Digital radiography teams with CR in ortho

June 3, 2006

The inherent advantages of digital radiography make it a growing favorite among radiology and other departments that use x-rays for diagnostic purposes. Speed, convenience, and quick review of images give DR an edge over rival computed radiography. Yet CR can perform some exams that are still beyond the scope of DR. This give and take is apparent in the orthopedics outpatient clinic at Strong Memorial Hospital in Rochester, NY, which manages between 250 and 300 patients per day using three DR and five CR systems.

The inherent advantages of digital radiography make it a growing favorite among radiology and other departments that use x-rays for diagnostic purposes. Speed, convenience, and quick review of images give DR an edge over rival computed radiography. Yet CR can perform some exams that are still beyond the scope of DR. This give and take is apparent in the orthopedics outpatient clinic at Strong Memorial Hospital in Rochester, NY, which manages between 250 and 300 patients per day using three DR and five CR systems.

"Technologists will try to wait for the DR room, because its throughput and efficiency help us maintain our busy work schedules," said Cindy Redmond, supervisor of imaging sciences at Strong's Clinton Crossings outpatient imaging center.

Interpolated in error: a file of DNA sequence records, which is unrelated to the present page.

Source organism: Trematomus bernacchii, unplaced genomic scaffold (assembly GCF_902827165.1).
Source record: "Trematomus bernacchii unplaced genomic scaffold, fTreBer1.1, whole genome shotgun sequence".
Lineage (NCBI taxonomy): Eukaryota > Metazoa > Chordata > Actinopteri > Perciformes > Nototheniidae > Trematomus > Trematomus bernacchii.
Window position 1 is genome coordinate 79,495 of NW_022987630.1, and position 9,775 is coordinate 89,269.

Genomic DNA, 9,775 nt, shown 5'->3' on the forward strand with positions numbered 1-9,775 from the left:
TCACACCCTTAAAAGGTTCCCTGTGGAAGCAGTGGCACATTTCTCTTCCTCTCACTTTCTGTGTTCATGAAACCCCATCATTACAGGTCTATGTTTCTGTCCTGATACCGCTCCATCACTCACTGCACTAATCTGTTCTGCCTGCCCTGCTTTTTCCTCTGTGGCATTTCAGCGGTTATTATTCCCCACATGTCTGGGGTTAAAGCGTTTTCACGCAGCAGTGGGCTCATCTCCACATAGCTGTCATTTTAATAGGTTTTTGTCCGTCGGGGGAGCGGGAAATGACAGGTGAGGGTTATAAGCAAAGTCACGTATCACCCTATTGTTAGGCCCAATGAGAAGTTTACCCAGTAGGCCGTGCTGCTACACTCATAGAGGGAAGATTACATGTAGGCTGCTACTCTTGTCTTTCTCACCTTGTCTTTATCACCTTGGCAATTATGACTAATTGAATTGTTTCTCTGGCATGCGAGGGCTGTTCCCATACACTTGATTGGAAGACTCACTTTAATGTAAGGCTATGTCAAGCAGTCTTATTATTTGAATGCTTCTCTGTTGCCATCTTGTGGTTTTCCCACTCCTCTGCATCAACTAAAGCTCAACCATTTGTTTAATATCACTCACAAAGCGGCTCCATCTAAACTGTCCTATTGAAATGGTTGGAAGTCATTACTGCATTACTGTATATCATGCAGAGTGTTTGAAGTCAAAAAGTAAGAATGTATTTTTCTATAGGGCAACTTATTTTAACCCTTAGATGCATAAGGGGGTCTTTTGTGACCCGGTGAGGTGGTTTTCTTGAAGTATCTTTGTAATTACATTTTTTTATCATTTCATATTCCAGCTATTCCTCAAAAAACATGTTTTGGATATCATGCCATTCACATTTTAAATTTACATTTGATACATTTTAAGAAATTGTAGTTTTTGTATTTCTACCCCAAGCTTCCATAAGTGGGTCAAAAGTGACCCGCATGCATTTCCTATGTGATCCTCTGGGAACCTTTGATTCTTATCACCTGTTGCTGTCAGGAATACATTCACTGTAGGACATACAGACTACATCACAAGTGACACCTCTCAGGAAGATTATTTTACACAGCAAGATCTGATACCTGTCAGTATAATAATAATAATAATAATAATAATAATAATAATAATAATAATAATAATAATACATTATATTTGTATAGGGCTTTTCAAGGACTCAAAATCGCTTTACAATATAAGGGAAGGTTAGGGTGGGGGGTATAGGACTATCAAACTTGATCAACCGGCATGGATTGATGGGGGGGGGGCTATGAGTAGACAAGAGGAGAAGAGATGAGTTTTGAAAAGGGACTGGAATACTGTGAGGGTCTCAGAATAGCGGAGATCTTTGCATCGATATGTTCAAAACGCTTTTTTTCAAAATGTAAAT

But not every patient is a DR candidate. Foot and ankle studies, which are best performed in a weight-bearing position, are typically managed with CR. For these patients, the flexibility of a cassette that patients can stand on takes precedence. But that's not to say that DR will be excluded forever.

In October 2005, Strong installed a Kodak DR 7500, equipped with separate wall stand and table-based detectors that can handle a broad array of cases. Company engineers are getting feedback from the orthopedic staff on ways to improve the design. One area of interest is "standing feet" studies. As a beta site for the DR 7500, the hospital is a valued source for such information.

Strong's orthopedics department uses the DR 7500 for neonatal to geriatric patients, Redmond said. The wall stand detector accommodates three-axis movement that rotates from portrait to landscape, tilting horizontally to vertically and swinging laterally 45 degrees in either direction. A retractable bucky extends for wheelchair and table projections. Most table exposures are accomplished with a table detector that stays aligned with the overhead tube along the length of the table and can be pulled out to accommodate extremity exams. The DR 7500 is a 400-speed system, which means less radiation for patients.

"We dropped the dose by almost half compared to CR," she said.

DR is a natural for most studies, particularly those that require multiple exposures, she said. Built-in efficiencies include image display in seven to 10 seconds, immediate review and transmission to PACS, and the inherent advantage of not having to carry CR cassettes to a central reader.

"You have to take into account the time needed for a skeletal survey involving 16 or more images," Redmond said. "Add up the time involved in seven to 10 seconds per exposure to a minute per cassette, and you can see how much time we save."

Yet the staff at Strong wouldn't choose to be without CR. The flexibility of tucking a cassette under a badly injured body part makes up for delays and inconvenience. For now, side-by-side CR and DR allows ortho to handle just about any radiographic challenge.